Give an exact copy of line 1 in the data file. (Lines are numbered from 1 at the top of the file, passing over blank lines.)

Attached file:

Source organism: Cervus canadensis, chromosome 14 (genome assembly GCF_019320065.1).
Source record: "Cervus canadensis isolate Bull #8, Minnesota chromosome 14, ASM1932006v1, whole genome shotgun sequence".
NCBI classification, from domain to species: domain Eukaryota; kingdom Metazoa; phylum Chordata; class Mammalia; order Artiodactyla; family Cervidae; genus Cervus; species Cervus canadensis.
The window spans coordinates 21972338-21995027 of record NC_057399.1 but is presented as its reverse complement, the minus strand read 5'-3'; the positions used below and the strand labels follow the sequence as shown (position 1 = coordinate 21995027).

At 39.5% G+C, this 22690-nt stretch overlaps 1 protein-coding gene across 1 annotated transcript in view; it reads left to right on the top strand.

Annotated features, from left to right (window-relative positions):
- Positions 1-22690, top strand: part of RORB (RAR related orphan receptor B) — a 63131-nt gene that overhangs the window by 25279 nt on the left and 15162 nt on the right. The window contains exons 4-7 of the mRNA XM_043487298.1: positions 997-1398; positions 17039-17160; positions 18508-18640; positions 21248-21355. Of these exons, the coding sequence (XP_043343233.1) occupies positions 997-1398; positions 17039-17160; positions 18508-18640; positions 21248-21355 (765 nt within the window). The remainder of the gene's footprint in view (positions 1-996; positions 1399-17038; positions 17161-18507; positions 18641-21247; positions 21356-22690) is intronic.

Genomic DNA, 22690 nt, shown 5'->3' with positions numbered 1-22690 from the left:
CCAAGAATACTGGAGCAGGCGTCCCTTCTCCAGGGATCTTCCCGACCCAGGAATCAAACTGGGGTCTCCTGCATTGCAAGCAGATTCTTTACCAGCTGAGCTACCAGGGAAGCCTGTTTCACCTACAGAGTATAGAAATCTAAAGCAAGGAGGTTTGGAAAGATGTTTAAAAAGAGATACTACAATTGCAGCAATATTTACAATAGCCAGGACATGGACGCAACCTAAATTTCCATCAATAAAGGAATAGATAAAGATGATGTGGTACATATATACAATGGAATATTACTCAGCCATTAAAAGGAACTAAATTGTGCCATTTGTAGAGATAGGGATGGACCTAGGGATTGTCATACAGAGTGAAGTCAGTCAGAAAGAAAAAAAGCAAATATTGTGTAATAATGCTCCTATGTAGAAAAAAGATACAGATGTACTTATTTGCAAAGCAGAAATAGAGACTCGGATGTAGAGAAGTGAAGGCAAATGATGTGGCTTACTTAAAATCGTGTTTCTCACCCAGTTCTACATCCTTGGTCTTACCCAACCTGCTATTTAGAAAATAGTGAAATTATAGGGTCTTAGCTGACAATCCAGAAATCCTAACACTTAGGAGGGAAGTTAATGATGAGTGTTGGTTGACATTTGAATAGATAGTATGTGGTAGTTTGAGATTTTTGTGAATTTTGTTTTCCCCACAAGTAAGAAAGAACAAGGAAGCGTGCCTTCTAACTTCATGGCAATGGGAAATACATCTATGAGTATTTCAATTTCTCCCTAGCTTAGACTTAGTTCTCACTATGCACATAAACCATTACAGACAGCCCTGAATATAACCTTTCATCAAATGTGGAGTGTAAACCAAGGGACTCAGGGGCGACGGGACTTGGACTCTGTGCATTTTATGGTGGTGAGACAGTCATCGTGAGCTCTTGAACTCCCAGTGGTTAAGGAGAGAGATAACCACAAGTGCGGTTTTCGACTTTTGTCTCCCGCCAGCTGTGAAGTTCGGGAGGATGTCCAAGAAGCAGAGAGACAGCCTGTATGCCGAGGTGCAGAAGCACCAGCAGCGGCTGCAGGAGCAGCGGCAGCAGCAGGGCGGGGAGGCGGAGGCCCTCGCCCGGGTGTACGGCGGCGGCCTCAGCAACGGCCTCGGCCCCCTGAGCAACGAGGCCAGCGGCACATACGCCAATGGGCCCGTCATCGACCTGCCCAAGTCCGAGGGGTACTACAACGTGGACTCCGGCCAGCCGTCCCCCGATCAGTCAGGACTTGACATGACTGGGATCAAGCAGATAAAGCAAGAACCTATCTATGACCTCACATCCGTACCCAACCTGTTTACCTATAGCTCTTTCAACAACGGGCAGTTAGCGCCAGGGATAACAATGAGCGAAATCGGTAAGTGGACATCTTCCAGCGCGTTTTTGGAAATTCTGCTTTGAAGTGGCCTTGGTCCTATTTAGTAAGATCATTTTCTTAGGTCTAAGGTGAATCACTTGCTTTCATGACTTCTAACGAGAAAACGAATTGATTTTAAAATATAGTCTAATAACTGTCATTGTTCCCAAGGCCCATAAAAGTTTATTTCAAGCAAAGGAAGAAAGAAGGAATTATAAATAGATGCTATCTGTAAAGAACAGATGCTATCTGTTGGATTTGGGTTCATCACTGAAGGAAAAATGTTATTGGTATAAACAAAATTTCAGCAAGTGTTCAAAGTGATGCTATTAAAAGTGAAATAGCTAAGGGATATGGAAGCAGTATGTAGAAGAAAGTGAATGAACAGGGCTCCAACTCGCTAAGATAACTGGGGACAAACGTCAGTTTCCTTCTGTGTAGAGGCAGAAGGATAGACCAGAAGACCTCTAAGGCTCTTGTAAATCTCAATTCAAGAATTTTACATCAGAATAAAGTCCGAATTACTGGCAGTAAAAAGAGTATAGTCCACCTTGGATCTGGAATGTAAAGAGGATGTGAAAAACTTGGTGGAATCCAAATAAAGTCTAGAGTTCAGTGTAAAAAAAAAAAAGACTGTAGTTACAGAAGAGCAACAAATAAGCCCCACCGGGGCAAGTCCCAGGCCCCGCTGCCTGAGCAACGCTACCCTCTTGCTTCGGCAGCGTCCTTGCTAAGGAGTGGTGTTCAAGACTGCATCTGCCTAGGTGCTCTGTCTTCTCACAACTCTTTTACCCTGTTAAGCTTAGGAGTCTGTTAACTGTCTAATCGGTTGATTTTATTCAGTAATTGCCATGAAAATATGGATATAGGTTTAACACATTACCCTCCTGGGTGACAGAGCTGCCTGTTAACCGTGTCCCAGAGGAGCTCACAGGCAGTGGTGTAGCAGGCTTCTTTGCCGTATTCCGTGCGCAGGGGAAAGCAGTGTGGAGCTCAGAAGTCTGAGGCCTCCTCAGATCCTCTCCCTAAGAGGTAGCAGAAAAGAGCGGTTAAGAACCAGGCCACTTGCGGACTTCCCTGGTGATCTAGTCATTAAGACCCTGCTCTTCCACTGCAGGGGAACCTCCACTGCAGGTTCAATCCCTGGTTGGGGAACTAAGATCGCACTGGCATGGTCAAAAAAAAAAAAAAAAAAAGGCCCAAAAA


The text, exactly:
Source organism: Cervus canadensis, chromosome 14 (genome assembly GCF_019320065.1).